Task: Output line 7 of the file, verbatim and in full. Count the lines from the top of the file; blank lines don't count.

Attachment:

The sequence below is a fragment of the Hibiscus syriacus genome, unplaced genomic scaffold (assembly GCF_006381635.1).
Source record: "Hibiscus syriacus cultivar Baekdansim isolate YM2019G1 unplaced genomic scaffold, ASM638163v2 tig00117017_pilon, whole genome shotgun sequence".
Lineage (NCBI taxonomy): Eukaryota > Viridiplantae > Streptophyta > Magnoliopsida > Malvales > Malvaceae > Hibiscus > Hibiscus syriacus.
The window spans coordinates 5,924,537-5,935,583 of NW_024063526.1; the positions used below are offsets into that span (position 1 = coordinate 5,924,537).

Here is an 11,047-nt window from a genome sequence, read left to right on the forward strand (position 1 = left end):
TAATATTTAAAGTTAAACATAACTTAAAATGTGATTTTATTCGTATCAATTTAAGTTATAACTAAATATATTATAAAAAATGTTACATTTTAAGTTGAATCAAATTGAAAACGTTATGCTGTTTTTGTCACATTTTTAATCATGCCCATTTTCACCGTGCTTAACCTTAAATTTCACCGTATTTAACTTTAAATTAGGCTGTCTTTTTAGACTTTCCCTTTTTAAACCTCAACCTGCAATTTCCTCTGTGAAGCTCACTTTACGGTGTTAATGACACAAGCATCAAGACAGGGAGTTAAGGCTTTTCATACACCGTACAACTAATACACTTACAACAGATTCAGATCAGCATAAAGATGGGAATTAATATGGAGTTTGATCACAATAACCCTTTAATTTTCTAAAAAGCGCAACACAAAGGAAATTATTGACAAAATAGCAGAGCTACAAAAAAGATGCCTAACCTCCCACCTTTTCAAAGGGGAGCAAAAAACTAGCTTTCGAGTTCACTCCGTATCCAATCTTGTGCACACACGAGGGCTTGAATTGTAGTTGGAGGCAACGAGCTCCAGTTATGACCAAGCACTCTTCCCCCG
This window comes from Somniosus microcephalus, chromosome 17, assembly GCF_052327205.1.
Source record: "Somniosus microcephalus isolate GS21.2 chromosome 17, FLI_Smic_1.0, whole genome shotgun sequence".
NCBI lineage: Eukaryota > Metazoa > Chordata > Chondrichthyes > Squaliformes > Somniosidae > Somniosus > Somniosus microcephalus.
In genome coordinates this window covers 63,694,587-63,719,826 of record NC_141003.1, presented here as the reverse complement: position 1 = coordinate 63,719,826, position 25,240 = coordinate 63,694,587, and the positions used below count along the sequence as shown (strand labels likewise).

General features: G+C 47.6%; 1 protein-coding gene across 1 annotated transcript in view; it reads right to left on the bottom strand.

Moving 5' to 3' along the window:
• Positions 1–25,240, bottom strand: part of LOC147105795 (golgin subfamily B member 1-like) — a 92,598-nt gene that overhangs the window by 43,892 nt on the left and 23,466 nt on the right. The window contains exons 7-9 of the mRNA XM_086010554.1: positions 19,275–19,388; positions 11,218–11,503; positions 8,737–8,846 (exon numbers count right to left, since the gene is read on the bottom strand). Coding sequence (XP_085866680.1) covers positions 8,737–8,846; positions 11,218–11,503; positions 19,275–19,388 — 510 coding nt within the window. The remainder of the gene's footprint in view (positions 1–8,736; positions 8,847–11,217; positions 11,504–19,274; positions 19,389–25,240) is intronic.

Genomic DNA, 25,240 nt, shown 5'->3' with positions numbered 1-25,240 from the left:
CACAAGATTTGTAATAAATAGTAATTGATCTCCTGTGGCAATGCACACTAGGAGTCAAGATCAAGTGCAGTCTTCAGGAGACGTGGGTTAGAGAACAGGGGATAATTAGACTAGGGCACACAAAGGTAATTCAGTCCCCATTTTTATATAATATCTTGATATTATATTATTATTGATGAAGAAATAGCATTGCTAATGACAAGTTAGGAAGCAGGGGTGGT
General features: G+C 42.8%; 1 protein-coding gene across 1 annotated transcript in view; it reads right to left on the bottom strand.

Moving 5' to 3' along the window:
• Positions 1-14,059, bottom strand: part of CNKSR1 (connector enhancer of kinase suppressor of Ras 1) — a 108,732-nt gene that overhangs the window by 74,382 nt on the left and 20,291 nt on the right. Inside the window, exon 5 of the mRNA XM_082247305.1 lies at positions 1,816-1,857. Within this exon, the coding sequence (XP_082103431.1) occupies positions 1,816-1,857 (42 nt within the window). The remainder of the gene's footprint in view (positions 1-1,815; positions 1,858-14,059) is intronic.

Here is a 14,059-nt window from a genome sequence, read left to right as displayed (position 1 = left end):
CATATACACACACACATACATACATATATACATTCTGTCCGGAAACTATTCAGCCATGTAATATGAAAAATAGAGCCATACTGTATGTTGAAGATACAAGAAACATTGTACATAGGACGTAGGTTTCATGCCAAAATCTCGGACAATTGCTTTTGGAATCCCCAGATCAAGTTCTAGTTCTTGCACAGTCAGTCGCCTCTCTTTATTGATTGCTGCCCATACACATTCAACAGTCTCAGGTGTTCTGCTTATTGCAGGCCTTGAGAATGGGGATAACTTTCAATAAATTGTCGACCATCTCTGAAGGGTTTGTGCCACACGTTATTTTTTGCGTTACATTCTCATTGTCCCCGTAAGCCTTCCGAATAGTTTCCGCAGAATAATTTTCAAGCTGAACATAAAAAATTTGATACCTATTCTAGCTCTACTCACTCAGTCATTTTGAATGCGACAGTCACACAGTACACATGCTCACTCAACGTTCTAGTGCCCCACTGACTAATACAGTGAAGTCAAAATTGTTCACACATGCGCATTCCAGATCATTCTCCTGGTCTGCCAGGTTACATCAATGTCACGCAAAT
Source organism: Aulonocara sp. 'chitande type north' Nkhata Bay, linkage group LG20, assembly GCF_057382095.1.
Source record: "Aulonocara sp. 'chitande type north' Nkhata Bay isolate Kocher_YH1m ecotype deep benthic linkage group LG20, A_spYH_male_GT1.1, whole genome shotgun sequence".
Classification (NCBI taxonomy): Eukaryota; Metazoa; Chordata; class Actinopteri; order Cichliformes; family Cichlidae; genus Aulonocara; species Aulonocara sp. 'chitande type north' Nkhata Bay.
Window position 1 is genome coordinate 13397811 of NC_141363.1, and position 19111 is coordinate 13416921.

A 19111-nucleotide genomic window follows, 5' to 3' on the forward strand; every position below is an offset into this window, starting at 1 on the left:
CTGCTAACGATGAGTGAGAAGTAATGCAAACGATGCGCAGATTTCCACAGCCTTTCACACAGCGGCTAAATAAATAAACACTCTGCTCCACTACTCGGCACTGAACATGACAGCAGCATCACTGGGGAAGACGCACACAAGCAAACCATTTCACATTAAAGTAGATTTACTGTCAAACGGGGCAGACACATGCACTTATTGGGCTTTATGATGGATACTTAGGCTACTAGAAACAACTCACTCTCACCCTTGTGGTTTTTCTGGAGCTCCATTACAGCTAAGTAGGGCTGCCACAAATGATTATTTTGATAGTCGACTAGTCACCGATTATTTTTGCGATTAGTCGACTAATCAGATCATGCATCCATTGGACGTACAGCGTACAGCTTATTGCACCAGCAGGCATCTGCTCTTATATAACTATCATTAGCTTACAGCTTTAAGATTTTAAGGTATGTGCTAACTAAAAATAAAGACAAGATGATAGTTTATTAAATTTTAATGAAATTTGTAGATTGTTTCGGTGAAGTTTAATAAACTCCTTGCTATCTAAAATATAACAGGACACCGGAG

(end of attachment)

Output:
This window comes from Somniosus microcephalus, chromosome 17, assembly GCF_052327205.1.